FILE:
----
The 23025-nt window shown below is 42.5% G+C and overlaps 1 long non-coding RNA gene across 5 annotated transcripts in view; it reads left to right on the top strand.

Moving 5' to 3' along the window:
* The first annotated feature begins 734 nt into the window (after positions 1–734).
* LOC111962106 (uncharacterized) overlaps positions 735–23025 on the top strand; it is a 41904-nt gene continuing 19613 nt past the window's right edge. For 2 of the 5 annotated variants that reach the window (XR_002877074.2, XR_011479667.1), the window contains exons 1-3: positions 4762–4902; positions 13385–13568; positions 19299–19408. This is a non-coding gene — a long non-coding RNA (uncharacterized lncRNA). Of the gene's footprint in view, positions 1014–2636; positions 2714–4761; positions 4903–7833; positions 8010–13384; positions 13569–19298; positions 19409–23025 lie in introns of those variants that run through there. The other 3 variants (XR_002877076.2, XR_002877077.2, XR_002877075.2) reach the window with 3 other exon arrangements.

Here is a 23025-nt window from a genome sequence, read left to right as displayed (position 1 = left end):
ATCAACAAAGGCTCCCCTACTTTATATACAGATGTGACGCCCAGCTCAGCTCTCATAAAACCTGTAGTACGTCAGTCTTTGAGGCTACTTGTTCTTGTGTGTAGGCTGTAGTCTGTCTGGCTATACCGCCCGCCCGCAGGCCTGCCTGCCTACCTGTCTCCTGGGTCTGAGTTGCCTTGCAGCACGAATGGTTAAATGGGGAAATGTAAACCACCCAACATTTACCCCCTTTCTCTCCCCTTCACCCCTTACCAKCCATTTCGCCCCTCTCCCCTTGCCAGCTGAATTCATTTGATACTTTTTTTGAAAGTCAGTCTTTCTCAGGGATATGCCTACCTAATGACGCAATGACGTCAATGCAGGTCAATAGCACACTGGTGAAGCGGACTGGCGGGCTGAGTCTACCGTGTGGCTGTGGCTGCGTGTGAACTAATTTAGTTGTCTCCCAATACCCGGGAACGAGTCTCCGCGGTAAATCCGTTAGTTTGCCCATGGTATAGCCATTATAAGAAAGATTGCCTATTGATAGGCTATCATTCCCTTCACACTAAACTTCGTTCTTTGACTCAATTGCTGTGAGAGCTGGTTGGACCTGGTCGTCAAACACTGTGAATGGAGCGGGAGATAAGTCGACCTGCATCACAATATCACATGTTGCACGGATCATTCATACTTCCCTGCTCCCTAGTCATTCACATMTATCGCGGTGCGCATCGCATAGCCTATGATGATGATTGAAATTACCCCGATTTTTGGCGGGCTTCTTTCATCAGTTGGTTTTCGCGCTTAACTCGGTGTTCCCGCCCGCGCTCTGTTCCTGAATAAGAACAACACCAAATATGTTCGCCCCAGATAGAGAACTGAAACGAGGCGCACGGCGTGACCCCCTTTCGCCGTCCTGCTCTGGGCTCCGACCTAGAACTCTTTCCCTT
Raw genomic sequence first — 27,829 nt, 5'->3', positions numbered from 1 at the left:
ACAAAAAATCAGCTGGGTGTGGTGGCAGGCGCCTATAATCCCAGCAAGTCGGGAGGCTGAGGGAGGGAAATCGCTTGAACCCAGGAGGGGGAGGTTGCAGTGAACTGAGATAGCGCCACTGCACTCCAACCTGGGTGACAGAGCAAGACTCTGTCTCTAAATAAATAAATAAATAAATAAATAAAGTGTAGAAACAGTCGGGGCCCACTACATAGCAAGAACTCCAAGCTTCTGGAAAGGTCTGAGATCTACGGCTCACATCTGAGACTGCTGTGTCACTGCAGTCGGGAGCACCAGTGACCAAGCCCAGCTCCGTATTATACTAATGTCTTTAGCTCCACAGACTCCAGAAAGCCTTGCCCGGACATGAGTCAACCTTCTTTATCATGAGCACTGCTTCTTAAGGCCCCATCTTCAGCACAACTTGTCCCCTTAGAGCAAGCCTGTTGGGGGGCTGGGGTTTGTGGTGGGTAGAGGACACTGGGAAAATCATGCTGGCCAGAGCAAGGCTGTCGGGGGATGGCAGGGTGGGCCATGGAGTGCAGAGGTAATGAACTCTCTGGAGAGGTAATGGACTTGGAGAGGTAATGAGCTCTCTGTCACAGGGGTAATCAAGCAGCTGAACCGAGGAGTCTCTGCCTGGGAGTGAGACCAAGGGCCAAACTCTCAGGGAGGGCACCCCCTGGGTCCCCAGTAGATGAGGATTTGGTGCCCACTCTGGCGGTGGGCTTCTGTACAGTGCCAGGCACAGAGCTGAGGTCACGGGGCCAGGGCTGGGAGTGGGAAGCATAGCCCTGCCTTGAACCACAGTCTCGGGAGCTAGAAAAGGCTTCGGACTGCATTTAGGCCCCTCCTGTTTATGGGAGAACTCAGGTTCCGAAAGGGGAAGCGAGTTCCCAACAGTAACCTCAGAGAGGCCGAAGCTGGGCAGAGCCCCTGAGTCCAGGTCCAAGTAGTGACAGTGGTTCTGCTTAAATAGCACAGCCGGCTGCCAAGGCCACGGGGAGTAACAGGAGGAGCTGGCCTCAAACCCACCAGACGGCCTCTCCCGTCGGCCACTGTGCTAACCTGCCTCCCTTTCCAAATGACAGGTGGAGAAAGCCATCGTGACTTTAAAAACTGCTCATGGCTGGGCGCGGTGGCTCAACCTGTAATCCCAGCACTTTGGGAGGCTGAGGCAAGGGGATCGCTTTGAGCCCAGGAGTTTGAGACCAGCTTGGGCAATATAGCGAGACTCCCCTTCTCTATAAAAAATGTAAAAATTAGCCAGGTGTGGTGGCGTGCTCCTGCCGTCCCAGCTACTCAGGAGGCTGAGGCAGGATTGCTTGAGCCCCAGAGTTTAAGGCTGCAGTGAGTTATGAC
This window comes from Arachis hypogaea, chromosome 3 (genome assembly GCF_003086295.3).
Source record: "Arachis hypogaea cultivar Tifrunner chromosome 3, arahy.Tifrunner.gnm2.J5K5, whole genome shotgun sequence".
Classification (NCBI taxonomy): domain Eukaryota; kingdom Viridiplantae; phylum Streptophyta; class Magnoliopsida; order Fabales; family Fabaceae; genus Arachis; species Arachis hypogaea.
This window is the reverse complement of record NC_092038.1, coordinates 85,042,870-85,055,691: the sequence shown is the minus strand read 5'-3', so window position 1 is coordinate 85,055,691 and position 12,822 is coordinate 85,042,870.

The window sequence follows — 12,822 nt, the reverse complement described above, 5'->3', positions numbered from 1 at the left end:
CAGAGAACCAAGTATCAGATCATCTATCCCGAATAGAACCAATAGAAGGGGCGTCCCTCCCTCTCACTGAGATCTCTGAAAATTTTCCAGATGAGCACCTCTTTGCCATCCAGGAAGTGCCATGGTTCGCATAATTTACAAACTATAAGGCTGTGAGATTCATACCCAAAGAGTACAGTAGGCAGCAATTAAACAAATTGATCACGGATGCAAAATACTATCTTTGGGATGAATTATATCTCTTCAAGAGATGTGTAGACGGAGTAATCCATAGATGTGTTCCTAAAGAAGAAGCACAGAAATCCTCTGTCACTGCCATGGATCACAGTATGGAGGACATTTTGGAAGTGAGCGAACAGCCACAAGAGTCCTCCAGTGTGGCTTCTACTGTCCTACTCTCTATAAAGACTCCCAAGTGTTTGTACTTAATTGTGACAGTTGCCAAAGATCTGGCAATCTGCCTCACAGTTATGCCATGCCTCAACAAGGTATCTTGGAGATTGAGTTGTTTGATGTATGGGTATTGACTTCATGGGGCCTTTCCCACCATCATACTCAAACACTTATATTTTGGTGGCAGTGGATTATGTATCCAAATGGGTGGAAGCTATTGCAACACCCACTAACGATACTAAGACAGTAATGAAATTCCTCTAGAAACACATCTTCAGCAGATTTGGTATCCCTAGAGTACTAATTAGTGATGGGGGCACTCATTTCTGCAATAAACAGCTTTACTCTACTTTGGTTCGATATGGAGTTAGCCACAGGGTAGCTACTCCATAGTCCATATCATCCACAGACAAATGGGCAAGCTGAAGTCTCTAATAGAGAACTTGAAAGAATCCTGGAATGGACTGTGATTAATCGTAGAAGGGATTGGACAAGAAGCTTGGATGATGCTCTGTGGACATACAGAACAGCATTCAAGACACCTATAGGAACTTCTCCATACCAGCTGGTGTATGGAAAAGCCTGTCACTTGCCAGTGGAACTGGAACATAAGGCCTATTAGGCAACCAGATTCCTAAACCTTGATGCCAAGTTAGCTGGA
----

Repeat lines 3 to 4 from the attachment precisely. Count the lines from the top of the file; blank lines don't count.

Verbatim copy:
* The first annotated feature begins 734 nt into the window (after positions 1–734).
* LOC111962106 (uncharacterized) overlaps positions 735–23025 on the top strand; it is a 41904-nt gene continuing 19613 nt past the window's right edge. For 2 of the 5 annotated variants that reach the window (XR_002877074.2, XR_011479667.1), the window contains exons 1-3: positions 4762–4902; positions 13385–13568; positions 19299–19408. This is a non-coding gene — a long non-coding RNA (uncharacterized lncRNA). Of the gene's footprint in view, positions 1014–2636; positions 2714–4761; positions 4903–7833; positions 8010–13384; positions 13569–19298; positions 19409–23025 lie in introns of those variants that run through there. The other 3 variants (XR_002877076.2, XR_002877077.2, XR_002877075.2) reach the window with 3 other exon arrangements.